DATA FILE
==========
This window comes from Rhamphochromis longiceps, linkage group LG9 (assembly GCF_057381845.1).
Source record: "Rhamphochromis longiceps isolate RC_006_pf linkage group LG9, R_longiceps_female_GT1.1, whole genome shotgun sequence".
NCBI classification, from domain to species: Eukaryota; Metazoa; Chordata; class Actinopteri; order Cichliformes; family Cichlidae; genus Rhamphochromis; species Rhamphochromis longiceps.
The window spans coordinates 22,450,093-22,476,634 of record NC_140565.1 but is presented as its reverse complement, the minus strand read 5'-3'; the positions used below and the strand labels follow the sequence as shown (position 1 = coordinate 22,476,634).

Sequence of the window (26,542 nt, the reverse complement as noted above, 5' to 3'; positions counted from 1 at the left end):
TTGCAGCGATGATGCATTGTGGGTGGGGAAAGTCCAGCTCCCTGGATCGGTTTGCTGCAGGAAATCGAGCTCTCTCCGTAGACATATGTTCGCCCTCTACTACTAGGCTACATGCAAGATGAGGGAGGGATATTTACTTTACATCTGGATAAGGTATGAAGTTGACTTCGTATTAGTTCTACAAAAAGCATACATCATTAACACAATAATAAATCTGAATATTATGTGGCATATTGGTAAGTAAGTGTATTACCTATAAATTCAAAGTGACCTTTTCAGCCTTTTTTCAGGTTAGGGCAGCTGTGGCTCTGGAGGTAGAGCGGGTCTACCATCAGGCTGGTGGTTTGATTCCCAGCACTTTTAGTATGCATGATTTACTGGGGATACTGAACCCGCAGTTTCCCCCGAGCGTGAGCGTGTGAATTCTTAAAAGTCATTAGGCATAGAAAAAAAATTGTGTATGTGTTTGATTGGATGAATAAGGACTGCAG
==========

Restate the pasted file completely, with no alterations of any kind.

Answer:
This window comes from Rhamphochromis longiceps, linkage group LG9 (assembly GCF_057381845.1).
Source record: "Rhamphochromis longiceps isolate RC_006_pf linkage group LG9, R_longiceps_female_GT1.1, whole genome shotgun sequence".
NCBI classification, from domain to species: Eukaryota; Metazoa; Chordata; class Actinopteri; order Cichliformes; family Cichlidae; genus Rhamphochromis; species Rhamphochromis longiceps.
The window spans coordinates 22,450,093-22,476,634 of record NC_140565.1 but is presented as its reverse complement, the minus strand read 5'-3'; the positions used below and the strand labels follow the sequence as shown (position 1 = coordinate 22,476,634).

Sequence of the window (26,542 nt, the reverse complement as noted above, 5' to 3'; positions counted from 1 at the left end):
TTGCAGCGATGATGCATTGTGGGTGGGGAAAGTCCAGCTCCCTGGATCGGTTTGCTGCAGGAAATCGAGCTCTCTCCGTAGACATATGTTCGCCCTCTACTACTAGGCTACATGCAAGATGAGGGAGGGATATTTACTTTACATCTGGATAAGGTATGAAGTTGACTTCGTATTAGTTCTACAAAAAGCATACATCATTAACACAATAATAAATCTGAATATTATGTGGCATATTGGTAAGTAAGTGTATTACCTATAAATTCAAAGTGACCTTTTCAGCCTTTTTTCAGGTTAGGGCAGCTGTGGCTCTGGAGGTAGAGCGGGTCTACCATCAGGCTGGTGGTTTGATTCCCAGCACTTTTAGTATGCATGATTTACTGGGGATACTGAACCCGCAGTTTCCCCCGAGCGTGAGCGTGTGAATTCTTAAAAGTCATTAGGCATAGAAAAAAAATTGTGTATGTGTTTGATTGGATGAATAAGGACTGCAG